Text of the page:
Those with Claws eat those with Hooves

You often hear about “being in the zone” and that refers to your level of focus but it can also refer to how aggressive you are.

I played my best squash when I was angry. Not angry enough to verbalize i.e. shout but very close.

Personally, I dislike the displays of aggression from any sportperson but in the heat of battle it’s hard not to let them overflow.

However, what I really want you to start doing is playing from the first point with the same internal aggression as you do when the score is 8-8.

In fact, a good practice is to start at 8-8 for a few games every now and then. It will teach you to not waste any points.

I was often too relaxed at the beginning of matches because I knew there was a long way to go, but I wish now that I had fought with the same intensity in the first few points as I did in the last few.

I can’t exactly say how you develop that skill, but start by finding out what your mental approach and state of mind is when you have played your best.

As I mentioned above, for me it was when I was angry but also had a clear gameplan that I could stick to.

Remember, nobody won a tournament for being too relaxed and friendly on court. I am not saying be rude and nasty to your opponent though.

Sure, you can be nice for a few points but you need to be motivated for 99% the rest of the time.

What I am saying is generate that fire in your belly from the first point.

Imagine a best of five game match where each game was one point only.

How hard would you try for those 5 points?

Play THAT hard for EVERY point!

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Head Up and Shoulders Back

Head Up and Shoulders Back

Just a quick idea today.

Slight changes in demeanor can affect how people respond to you and how you feel within yourself.

Don’t lean over with your arms on your knees. This shows your opponent you are tired.

No matter how tired you get, keep your head up and your shoulders back.

This will give the impression of strength, both mental and physical.

There is also the metaphorical meaning of letting your head drop or having your head down, signifying acceptance of defeat.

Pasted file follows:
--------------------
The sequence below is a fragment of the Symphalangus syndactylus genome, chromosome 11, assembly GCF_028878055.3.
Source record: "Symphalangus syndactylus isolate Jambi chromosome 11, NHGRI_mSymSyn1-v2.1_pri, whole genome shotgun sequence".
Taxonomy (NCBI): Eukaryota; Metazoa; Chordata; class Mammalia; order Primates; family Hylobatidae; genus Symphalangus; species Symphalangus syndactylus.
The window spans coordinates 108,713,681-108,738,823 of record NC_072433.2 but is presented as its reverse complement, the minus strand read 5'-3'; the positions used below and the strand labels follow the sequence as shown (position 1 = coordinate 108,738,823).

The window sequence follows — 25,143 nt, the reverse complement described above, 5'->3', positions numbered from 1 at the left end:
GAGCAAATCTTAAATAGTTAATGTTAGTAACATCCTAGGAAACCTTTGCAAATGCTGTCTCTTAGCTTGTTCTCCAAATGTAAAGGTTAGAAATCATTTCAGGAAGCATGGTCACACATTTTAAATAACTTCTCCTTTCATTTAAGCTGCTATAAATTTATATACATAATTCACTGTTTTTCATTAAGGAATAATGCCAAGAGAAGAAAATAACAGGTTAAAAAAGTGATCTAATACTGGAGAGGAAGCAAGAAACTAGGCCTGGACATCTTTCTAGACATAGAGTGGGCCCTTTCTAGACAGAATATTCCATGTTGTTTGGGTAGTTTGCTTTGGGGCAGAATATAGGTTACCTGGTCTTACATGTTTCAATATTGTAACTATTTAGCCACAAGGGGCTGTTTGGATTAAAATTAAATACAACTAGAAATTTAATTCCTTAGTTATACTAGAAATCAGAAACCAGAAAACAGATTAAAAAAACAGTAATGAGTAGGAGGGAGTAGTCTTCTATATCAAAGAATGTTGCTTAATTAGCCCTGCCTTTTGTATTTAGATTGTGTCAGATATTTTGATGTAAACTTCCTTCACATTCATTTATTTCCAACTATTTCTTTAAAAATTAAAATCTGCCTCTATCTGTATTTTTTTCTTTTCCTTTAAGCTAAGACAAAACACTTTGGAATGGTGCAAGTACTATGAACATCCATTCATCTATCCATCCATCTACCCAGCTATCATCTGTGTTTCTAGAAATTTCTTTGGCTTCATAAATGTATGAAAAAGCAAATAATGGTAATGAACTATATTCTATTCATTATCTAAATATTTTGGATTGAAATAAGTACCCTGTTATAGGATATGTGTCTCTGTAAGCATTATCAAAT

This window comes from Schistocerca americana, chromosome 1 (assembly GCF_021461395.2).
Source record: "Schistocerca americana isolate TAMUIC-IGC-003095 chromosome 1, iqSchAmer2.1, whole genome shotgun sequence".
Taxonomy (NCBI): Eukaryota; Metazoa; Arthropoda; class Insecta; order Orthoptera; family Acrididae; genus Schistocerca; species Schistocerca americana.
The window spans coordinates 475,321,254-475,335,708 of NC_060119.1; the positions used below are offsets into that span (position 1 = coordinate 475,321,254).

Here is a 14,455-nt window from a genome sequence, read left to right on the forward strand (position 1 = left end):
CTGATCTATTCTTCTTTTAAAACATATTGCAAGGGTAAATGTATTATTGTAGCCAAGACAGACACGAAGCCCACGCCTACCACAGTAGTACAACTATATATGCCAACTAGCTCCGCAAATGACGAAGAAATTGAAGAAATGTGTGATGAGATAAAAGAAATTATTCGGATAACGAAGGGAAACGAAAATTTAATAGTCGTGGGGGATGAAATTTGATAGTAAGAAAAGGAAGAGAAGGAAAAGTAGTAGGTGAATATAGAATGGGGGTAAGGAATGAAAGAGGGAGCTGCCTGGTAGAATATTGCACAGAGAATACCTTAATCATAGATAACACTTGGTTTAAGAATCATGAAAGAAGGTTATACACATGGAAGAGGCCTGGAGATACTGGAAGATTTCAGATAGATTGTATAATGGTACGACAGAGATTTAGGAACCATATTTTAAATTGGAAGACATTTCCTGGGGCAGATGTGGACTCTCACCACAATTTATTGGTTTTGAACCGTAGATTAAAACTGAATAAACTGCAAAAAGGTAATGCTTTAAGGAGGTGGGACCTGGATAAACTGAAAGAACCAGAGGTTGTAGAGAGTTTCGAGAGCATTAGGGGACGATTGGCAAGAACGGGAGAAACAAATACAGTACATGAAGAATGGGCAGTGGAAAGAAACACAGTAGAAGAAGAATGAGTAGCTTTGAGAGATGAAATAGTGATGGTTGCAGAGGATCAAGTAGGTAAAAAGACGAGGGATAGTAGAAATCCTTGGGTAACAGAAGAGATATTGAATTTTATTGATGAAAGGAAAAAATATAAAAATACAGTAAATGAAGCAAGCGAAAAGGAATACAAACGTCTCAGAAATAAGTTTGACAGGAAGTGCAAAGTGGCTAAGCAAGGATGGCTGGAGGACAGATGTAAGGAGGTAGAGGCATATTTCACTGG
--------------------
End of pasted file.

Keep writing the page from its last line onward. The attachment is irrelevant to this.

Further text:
Keeping your head up displays a willingness to face your troubles.

Show strength – feel strong.

Bruce Lee’s 10,000 kicks and How It Can Help You

Bruce Lee’s 10,000 kicks and How It Can Help You

Bruce once said “I fear not the man who has practiced 10,000 kicks once, but I fear the man who has practiced one kick 10,000 times.”

It’s a wonderful quote and can be adapted to any sport.

For squash, 10,000 is not that many shots. A solid solo session should have around 2,000 shots, so a Monday to Friday daily session has 10,000 already.

Let’s increase 10,000 to 100,000 shots and pose a question.

Which is better?
20 sessions of 5,000 shots
50 sessions of 2,000 shots
100 sessions of 1,000 shots
or 200 sessions of 500 shots

Before we try to analyze that question, let me ask you another.

Have you heard of the phrase “10,000 hours of practice makes you a master”? If not, Malcolm Gladwell, in his book Outliers, says that it takes roughly ten thousand hours of practice to achieve mastery in a field. A quick web search will reveal plenty of interesting links, including a BBC video.

Now, if you practiced for 1 hour per day for 10,000 days that is 27 years, 5 months, 3 weeks and 4 days.

Getting a bit silly now.

What I am trying to highlight is that the total number of hours is perhaps not the most important thing. It’s the combination of practice sessions and time per session.